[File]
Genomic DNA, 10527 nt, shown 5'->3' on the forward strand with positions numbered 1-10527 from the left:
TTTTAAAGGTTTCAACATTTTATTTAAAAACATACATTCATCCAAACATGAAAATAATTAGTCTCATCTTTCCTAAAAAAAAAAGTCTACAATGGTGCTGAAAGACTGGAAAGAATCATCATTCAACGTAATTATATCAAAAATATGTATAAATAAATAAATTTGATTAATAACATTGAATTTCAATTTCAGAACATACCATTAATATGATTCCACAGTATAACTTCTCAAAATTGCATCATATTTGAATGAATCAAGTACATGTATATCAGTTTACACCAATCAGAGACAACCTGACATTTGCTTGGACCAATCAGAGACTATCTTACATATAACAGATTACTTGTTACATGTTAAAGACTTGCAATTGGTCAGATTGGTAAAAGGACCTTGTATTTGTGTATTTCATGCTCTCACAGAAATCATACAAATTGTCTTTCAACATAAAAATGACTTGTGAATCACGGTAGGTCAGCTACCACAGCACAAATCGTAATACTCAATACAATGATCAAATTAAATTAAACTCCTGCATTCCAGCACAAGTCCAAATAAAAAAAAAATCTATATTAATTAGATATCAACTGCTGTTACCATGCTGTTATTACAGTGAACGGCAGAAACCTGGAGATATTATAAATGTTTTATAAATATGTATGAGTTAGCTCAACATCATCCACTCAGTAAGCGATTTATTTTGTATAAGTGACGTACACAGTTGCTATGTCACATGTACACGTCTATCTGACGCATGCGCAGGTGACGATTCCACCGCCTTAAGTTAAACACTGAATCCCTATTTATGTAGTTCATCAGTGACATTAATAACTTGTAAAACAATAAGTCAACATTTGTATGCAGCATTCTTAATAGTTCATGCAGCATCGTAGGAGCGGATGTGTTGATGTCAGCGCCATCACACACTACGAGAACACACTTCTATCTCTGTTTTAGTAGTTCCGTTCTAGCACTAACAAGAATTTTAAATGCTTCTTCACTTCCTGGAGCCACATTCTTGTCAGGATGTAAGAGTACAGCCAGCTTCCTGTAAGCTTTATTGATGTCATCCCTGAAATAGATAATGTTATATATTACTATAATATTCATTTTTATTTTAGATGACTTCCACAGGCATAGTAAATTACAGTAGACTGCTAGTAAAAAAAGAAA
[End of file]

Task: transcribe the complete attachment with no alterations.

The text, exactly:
Genomic DNA, 10527 nt, shown 5'->3' on the forward strand with positions numbered 1-10527 from the left:
TTTTAAAGGTTTCAACATTTTATTTAAAAACATACATTCATCCAAACATGAAAATAATTAGTCTCATCTTTCCTAAAAAAAAAAGTCTACAATGGTGCTGAAAGACTGGAAAGAATCATCATTCAACGTAATTATATCAAAAATATGTATAAATAAATAAATTTGATTAATAACATTGAATTTCAATTTCAGAACATACCATTAATATGATTCCACAGTATAACTTCTCAAAATTGCATCATATTTGAATGAATCAAGTACATGTATATCAGTTTACACCAATCAGAGACAACCTGACATTTGCTTGGACCAATCAGAGACTATCTTACATATAACAGATTACTTGTTACATGTTAAAGACTTGCAATTGGTCAGATTGGTAAAAGGACCTTGTATTTGTGTATTTCATGCTCTCACAGAAATCATACAAATTGTCTTTCAACATAAAAATGACTTGTGAATCACGGTAGGTCAGCTACCACAGCACAAATCGTAATACTCAATACAATGATCAAATTAAATTAAACTCCTGCATTCCAGCACAAGTCCAAATAAAAAAAAAATCTATATTAATTAGATATCAACTGCTGTTACCATGCTGTTATTACAGTGAACGGCAGAAACCTGGAGATATTATAAATGTTTTATAAATATGTATGAGTTAGCTCAACATCATCCACTCAGTAAGCGATTTATTTTGTATAAGTGACGTACACAGTTGCTATGTCACATGTACACGTCTATCTGACGCATGCGCAGGTGACGATTCCACCGCCTTAAGTTAAACACTGAATCCCTATTTATGTAGTTCATCAGTGACATTAATAACTTGTAAAACAATAAGTCAACATTTGTATGCAGCATTCTTAATAGTTCATGCAGCATCGTAGGAGCGGATGTGTTGATGTCAGCGCCATCACACACTACGAGAACACACTTCTATCTCTGTTTTAGTAGTTCCGTTCTAGCACTAACAAGAATTTTAAATGCTTCTTCACTTCCTGGAGCCACATTCTTGTCAGGATGTAAGAGTACAGCCAGCTTCCTGTAAGCTTTATTGATGTCATCCCTGAAATAGATAATGTTATATATTACTATAATATTCATTTTTATTTTAGATGACTTCCACAGGCATAGTAAATTACAGTAGACTGCTAGTAAAAAAAGAAA